PETA2 considers Wes for title of most veg-friendly
To conclude a week of elections, Wesleyan University has advanced to round two in the PETA2.com contest for the title of Most-Vegetarian Friendly College in the country. The contest, in its third year, judges universities and colleges on the consistency, quality, and availability of their meatless meals. Based on student responses and research, PETA.com chose 32 finalists for the competition, consisting of 18 schools from the United States and 16 from Canada. The winner will be announced on November 17th.
PETA2.com, the youth division of the animal rights organization PETA, works with thousands of students across the nation to raise awareness of animal rights issues. They have now taken their mission to the kitchen.
“We received input through Facebook, Myspace, and e-mail about positive and negative experiences that students were having with vegetarian meals on campus,” said Ryan Huling, the College Campaign Coordinator for PETA2.com “We wanted to highlight schools like Wesleyan, whose vegetarian and vegan options are among the tastiest in the nation.”
The contest runs on a bracket system of four rounds, with two separate brackets for the American and Canadian Universities, and includes schools such as Yale University and last year's winner Northwestern University. Votes can be cast once per day per e-mail address, and the population of the school is taken into account when assessing the winner. In addition to student votes, schools are evaluated on criteria such as the reliability of the dining staff to respond to student meal requests and the school's dedication to providing vegetarian options.
Bon Appétit staff were eager to take part in the competition and showcase their work.
“We got a phone call from PETA saying that we were nominated,” Executive Chef Jon Hutchinson said. “Then we sent in a few pictures and recipes of our vegan and vegetarian food.”
Hutchinson described one of the six recipes submitted, a barbeque seitan wrap with toasted red pepper humus and cumin-scented pita triangles. He noted the difference between the vegetarian and vegan cooking at the University and at his former workplace at St. John Fischer in Rochester, N.Y., where there were far fewer and less appealing vegetarian options.
“We don't have standardized recipes or repetitive menus; we have a lot of freedom,” said Hutchinson. “We use fresh, local vegetables and really watch seasonality… As things come in, we see what produce we have, and then set our menus. Everything is made fresh and in-house… we make our own stocks from scratch and we do not use any manufactured bases for our soups.”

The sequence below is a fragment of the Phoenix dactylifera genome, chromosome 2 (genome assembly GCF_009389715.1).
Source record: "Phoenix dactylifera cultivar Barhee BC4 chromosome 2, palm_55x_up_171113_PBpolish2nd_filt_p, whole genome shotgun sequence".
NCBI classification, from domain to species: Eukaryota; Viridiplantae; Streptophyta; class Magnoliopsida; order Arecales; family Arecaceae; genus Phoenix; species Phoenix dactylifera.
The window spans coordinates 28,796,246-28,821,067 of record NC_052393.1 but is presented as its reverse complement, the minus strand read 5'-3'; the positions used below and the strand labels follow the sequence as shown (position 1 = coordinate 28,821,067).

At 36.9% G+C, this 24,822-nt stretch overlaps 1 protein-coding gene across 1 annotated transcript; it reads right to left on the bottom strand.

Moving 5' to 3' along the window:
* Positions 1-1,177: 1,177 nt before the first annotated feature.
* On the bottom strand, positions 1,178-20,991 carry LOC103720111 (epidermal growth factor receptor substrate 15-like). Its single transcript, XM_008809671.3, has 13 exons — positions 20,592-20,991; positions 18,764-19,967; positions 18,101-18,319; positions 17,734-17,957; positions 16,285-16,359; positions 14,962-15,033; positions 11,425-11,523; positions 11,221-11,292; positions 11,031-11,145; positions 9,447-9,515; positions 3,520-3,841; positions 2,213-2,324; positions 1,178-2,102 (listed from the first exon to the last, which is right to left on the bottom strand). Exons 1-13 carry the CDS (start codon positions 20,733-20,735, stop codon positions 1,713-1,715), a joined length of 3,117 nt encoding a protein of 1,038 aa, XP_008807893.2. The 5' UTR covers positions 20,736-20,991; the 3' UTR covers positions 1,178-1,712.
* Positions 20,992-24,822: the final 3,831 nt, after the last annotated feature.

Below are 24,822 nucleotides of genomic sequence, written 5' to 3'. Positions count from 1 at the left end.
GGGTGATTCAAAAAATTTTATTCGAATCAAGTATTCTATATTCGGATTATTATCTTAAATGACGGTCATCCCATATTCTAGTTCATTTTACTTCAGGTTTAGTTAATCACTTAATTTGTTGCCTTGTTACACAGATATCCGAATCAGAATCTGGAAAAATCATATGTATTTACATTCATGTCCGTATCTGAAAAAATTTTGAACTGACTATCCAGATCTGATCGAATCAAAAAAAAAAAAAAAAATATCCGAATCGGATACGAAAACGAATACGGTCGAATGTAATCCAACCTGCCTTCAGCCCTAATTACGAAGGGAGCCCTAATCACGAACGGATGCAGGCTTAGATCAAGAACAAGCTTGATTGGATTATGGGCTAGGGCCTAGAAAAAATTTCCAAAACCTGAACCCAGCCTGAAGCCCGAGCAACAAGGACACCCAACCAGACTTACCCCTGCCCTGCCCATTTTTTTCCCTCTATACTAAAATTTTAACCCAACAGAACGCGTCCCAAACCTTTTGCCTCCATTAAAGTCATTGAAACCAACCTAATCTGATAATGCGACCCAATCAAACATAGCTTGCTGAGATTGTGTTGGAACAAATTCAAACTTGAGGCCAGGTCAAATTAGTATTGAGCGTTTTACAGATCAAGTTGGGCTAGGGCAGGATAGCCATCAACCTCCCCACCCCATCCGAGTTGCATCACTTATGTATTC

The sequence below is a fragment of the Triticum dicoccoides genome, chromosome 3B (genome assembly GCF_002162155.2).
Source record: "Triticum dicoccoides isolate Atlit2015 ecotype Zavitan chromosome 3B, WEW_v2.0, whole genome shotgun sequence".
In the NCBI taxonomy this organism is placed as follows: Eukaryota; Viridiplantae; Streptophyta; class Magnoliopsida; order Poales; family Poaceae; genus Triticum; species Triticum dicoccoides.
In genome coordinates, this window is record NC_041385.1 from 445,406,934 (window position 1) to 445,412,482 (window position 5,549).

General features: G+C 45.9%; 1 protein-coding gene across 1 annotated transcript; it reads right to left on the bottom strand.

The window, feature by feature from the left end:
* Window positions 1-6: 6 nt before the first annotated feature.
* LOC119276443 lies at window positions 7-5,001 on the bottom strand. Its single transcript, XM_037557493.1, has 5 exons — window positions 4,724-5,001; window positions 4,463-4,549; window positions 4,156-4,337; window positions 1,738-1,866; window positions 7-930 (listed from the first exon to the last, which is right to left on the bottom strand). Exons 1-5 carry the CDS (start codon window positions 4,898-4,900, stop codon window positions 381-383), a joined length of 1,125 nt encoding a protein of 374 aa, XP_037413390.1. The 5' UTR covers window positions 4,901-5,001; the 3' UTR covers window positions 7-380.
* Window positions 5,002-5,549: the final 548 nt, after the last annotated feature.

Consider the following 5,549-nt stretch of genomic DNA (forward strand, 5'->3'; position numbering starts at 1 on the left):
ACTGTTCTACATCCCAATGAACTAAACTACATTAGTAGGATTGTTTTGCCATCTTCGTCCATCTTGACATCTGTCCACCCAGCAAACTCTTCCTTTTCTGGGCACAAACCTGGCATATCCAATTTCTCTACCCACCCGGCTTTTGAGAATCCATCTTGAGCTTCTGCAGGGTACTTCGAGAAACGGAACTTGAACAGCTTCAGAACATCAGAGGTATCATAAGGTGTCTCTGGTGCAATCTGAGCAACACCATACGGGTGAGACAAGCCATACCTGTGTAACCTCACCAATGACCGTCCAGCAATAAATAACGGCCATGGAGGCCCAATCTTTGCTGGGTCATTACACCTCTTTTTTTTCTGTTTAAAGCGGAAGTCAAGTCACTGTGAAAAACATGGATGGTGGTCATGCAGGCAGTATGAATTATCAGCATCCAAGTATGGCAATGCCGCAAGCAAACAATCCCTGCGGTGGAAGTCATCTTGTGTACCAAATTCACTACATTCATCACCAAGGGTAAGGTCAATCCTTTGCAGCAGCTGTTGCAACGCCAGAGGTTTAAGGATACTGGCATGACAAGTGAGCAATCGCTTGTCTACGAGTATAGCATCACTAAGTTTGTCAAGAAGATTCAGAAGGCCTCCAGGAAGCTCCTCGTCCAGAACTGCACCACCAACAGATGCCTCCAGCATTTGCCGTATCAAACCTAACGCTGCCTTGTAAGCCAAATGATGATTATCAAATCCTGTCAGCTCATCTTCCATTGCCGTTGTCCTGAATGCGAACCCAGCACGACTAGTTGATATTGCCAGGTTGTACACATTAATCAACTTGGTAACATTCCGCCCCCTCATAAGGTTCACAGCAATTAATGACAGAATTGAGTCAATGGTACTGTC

Hutchinson emphasized the importance of Bon Appétit's use of local produce suppliers, which help to lower carbon emissions and decrease the shipping and refrigeration time of the food.
Huling sees these types of changes as a part of a wider shift across the country towards healthier, more available meatless options, noting that Wendy's and Burger King now offer veggie burgers, and that Wal-Mart now carries Silk soymilk. He said that one in four students claim to be actively seeking vegan options, due to a variety of health, environmental and animal rights concerns.
“You didn't see this ten years ago,” Huling said. “There is a drastic shift toward healthier and more humane options, and college campuses tend to be a little ahead of the general population.”
At the University, Bon Appétit employee Bernice Laille has been active in promoting the contest to the student body and in generating campus excitement for what she sees as a show of school and employee pride. A link has been placed on the Bon Appétit website, encouraging students to visit PETA2.com and to place their vote for Wesleyan in the college section of the website. Bon Appétit employees have also set up tables with laptops at different locations around campus, urging students to vote and enticing them with stickers and free coffee vouchers.
“There has been a big turnout,” Laille said. “We usually do a lunch session—at one of them there were twenty [students], at another forty.”
Laille was very happy to hear about the results of round one, saying that students should continue to cast their votes for Wesleyan in round two, which ends Nov. 12.
“This has been quite a success and the heat is on for round two,” Laille said.
Melanie Brady ’12 isn't vegan or vegetarian, but says she does sometimes enjoy eating from the vegan ’Fresco' section at the Usdan Marketplace dining hall.
“I think it's good that they have it there and it's pretty cool that we have some of the best food in the nation,” Brady said.
Linden Brown ’09 also eats from the vegan and vegetarian section, but misses the variety that used to be offered by Aramark through the Vegan Café, which was located on the third floor of the former Davenport Campus Center.
“I feel like the quality of the food itself is slightly better than Aramark, but the options are fewer,” Brown said.
For Bon Appétit Resident District Manager Michael Strumpf, the PETA2 contest is about acknowledging the dedication of the employees and chefs in maintaining sustainable menus and in responding to student dietary demands.
“This is about our employees, the vegan cooks who are working for us, and the pride they take in their work should get recognized,” Strumpf said. “I think it's a great thing.”